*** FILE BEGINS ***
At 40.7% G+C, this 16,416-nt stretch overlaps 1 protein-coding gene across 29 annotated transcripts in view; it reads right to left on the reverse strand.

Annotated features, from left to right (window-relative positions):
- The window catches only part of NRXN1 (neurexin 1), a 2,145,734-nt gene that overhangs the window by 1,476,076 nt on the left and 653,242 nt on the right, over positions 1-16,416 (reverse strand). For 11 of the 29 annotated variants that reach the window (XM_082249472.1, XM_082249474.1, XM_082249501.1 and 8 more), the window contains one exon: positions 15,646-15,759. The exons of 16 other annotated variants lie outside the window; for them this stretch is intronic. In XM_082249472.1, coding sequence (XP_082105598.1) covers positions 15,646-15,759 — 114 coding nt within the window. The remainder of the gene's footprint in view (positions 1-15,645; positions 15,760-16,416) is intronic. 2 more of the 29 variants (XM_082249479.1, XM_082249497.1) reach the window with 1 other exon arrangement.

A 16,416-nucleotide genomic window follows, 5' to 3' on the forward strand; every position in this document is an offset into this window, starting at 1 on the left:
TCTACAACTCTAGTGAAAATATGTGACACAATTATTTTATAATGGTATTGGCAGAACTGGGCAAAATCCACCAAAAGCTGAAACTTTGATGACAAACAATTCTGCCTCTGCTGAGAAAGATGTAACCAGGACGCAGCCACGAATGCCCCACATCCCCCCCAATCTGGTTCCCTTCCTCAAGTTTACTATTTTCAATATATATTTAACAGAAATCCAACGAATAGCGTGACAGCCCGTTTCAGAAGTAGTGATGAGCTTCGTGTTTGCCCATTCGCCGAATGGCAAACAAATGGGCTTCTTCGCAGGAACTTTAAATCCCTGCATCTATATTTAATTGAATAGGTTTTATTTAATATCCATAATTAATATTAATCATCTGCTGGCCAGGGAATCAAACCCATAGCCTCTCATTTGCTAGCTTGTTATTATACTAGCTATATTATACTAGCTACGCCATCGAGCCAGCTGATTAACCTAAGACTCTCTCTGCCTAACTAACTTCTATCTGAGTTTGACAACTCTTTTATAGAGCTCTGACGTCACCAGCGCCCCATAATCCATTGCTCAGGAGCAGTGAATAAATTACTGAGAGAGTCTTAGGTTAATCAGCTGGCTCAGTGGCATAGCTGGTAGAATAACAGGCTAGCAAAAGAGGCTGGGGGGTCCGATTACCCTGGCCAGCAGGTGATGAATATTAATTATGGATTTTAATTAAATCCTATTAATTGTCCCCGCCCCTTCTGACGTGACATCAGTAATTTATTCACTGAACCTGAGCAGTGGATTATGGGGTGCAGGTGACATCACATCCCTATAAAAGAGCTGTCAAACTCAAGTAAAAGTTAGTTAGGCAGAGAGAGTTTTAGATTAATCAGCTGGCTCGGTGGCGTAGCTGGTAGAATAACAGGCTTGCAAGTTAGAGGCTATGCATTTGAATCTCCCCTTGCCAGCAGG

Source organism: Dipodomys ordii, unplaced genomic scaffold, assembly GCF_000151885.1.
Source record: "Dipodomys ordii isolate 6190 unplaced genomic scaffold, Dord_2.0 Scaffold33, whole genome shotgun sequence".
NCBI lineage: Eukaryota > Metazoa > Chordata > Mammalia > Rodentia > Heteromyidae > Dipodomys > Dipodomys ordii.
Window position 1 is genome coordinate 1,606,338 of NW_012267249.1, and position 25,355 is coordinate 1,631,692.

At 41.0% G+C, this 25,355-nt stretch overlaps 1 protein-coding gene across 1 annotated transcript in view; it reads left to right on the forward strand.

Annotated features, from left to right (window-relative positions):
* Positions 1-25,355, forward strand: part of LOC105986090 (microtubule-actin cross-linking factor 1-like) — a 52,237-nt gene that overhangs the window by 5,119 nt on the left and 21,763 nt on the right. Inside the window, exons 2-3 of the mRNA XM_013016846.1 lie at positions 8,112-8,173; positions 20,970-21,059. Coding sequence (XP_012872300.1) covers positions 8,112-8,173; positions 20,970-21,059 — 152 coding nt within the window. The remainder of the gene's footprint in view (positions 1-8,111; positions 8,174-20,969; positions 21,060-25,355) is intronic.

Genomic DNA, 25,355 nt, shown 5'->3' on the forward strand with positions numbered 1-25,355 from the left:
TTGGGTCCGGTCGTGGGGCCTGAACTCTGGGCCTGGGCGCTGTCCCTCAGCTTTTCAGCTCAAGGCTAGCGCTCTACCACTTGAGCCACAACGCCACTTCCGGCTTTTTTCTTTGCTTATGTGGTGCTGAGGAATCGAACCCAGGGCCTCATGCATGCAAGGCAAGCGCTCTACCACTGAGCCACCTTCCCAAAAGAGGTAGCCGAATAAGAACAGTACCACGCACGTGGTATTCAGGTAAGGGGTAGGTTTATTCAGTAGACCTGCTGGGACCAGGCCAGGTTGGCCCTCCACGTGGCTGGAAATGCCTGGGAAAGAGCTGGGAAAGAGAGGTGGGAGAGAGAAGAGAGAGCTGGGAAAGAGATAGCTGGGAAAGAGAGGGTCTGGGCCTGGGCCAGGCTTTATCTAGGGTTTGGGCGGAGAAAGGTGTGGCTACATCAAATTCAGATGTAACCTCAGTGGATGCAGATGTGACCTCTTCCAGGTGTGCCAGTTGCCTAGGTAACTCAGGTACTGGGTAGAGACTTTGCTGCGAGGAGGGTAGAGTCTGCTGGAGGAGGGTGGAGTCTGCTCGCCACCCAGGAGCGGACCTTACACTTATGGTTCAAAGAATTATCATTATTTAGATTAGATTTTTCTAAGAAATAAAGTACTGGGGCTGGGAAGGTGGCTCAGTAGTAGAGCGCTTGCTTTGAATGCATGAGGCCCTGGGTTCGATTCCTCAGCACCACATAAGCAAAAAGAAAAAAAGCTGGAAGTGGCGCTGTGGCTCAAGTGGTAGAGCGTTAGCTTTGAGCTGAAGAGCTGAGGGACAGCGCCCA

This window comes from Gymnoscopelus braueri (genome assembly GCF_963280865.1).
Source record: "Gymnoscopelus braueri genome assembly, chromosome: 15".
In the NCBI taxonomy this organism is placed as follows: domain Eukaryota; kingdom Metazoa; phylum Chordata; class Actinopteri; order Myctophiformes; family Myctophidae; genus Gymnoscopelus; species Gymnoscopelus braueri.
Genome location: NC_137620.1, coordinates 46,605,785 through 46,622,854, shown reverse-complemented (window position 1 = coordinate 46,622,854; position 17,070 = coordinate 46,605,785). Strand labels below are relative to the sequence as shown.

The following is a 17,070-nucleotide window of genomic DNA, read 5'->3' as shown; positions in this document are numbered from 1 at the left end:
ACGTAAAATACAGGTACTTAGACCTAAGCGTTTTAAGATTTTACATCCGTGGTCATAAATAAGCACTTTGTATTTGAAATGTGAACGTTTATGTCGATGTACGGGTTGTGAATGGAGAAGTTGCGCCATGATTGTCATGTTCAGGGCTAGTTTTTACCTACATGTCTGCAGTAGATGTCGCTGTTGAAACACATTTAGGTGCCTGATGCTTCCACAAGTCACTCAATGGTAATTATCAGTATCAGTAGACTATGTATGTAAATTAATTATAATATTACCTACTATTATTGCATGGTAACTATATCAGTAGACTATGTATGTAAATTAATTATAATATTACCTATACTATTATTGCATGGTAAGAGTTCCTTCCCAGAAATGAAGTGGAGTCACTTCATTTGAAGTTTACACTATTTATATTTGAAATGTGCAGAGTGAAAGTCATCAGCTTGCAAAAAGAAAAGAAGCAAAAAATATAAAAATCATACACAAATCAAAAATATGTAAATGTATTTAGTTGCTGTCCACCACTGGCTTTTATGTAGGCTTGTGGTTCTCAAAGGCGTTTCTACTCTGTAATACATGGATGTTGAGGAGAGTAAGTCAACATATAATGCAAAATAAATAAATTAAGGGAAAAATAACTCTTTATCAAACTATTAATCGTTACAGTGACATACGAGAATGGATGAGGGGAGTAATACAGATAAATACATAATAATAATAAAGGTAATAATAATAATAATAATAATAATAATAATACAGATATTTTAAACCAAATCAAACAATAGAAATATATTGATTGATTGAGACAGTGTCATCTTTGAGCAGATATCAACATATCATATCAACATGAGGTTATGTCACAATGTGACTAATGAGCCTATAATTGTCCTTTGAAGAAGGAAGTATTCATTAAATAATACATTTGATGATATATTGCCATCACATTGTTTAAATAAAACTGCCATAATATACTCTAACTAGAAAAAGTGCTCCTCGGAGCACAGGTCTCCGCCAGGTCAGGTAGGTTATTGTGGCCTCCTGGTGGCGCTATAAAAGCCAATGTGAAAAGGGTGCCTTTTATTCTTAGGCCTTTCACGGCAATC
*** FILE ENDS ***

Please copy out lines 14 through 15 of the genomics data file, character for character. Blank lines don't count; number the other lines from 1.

TTGGGTCCGGTCGTGGGGCCTGAACTCTGGGCCTGGGCGCTGTCCCTCAGCTTTTCAGCTCAAGGCTAGCGCTCTACCACTTGAGCCACAACGCCACTTCCGGCTTTTTTCTTTGCTTATGTGGTGCTGAGGAATCGAACCCAGGGCCTCATGCATGCAAGGCAAGCGCTCTACCACTGAGCCACCTTCCCAAAAGAGGTAGCCGAATAAGAACAGTACCACGCACGTGGTATTCAGGTAAGGGGTAGGTTTATTCAGTAGACCTGCTGGGACCAGGCCAGGTTGGCCCTCCACGTGGCTGGAAATGCCTGGGAAAGAGCTGGGAAAGAGAGGTGGGAGAGAGAAGAGAGAGCTGGGAAAGAGATAGCTGGGAAAGAGAGGGTCTGGGCCTGGGCCAGGCTTTATCTAGGGTTTGGGCGGAGAAAGGTGTGGCTACATCAAATTCAGATGTAACCTCAGTGGATGCAGATGTGACCTCTTCCAGGTGTGCCAGTTGCCTAGGTAACTCAGGTACTGGGTAGAGACTTTGCTGCGAGGAGGGTAGAGTCTGCTGGAGGAGGGTGGAGTCTGCTCGCCACCCAGGAGCGGACCTTACACTTATGGTTCAAAGAATTATCATTATTTAGATTAGATTTTTCTAAGAAATAAAGTACTGGGGCTGGGAAGGTGGCTCAGTAGTAGAGCGCTTGCTTTGAATGCATGAGGCCCTGGGTTCGATTCCTCAGCACCACATAAGCAAAAAGAAAAAAAGCTGGAAGTGGCGCTGTGGCTCAAGTGGTAGAGCGTTAGCTTTGAGCTGAAGAGCTGAGGGACAGCGCCCA

This window comes from Gymnoscopelus braueri (genome assembly GCF_963280865.1).